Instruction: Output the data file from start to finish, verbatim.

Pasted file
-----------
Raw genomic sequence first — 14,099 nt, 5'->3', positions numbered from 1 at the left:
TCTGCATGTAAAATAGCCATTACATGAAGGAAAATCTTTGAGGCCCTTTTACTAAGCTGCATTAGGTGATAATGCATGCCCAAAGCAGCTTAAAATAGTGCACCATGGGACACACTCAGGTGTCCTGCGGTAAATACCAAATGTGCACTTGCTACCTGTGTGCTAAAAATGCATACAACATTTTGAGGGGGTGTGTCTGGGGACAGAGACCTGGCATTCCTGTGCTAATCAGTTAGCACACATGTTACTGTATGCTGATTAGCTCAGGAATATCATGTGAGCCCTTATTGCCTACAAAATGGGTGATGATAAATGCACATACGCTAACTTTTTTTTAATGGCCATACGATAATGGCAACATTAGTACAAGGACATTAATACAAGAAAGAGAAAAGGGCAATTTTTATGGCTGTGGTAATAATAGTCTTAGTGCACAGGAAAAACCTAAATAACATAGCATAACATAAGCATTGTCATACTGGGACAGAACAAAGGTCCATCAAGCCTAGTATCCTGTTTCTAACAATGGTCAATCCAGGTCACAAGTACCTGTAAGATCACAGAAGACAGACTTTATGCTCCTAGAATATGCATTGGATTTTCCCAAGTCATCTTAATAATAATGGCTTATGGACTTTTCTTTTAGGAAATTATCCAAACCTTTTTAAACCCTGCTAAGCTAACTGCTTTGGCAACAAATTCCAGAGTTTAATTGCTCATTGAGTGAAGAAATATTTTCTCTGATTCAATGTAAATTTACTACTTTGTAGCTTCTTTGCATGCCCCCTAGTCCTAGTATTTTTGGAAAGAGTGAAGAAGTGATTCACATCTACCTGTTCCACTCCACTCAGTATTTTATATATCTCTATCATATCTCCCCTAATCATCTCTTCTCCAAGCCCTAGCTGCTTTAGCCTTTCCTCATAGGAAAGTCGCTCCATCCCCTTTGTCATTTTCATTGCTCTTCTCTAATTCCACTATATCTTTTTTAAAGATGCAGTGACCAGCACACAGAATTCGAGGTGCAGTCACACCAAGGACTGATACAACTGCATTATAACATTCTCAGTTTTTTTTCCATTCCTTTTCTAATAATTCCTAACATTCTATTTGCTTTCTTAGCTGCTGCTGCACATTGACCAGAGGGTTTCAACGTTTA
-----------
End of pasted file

Raw genomic sequence first — 14,099 nt, 5'->3', positions numbered from 1 at the left:
TCTGCATGTAAAATAGCCATTACATGAAGGAAAATCTTTGAGGCCCTTTTACTAAGCTGCATTAGGTGATAATGCATGCCCAAAGCAGCTTAAAATAGTGCACCATGGGACACACTCAGGTGTCCTGCGGTAAATACCAAATGTGCACTTGCTACCTGTGTGCTAAAAATGCATACAACATTTTGAGGGGGTGTGTCTGGGGACAGAGACCTGGCATTCCTGTGCTAATCAGTTAGCACACATGTTACTGTATGCTGATTAGCTCAGGAATATCATGTGAGCCCTTATTGCCTACAAAATGGGTGATGATAAATGCACATACGCTAACTTTTTTTTAATGGCCATACGATAATGGCAACATTAGTACAAGGACATTAATACAAGAAAGAGAAAAGGGCAATTTTTATGGCTGTGGTAATAATAGTCTTAGTGCACAGGAAAAACCTAAATAACATAGCATAACATAAGCATTGTCATACTGGGACAGAACAAAGGTCCATCAAGCCTAGTATCCTGTTTCTAACAATGGTCAATCCAGGTCACAAGTACCTGTAAGATCACAGAAGACAGACTTTATGCTCCTAGAATATGCATTGGATTTTCCCAAGTCATCTTAATAATAATGGCTTATGGACTTTTCTTTTAGGAAATTATCCAAACCTTTTTAAACCCTGCTAAGCTAACTGCTTTGGCAACAAATTCCAGAGTTTAATTGCTCATTGAGTGAAGAAATATTTTCTCTGATTCAATGTAAATTTACTACTTTGTAGCTTCTTTGCATGCCCCCTAGTCCTAGTATTTTTGGAAAGAGTGAAGAAGTGATTCACATCTACCTGTTCCACTCCACTCAGTATTTTATATATCTCTATCATATCTCCCCTAATCATCTCTTCTCCAAGCCCTAGCTGCTTTAGCCTTTCCTCATAGGAAAGTCGCTCCATCCCCTTTGTCATTTTCATTGCTCTTCTCTAATTCCACTATATCTTTTTTAAAGATGCAGTGACCAGCACACAGAATTCGAGGTGCAGTCACACCAAGGACTGATACAACTGCATTATAACATTCTCAGTTTTTTTTCCATTCCTTTTCTAATAATTCCTAACATTCTATTTGCTTTCTTAGCTGCTGCTGCACATTGACCAGAGGGTTTCAACGTTTA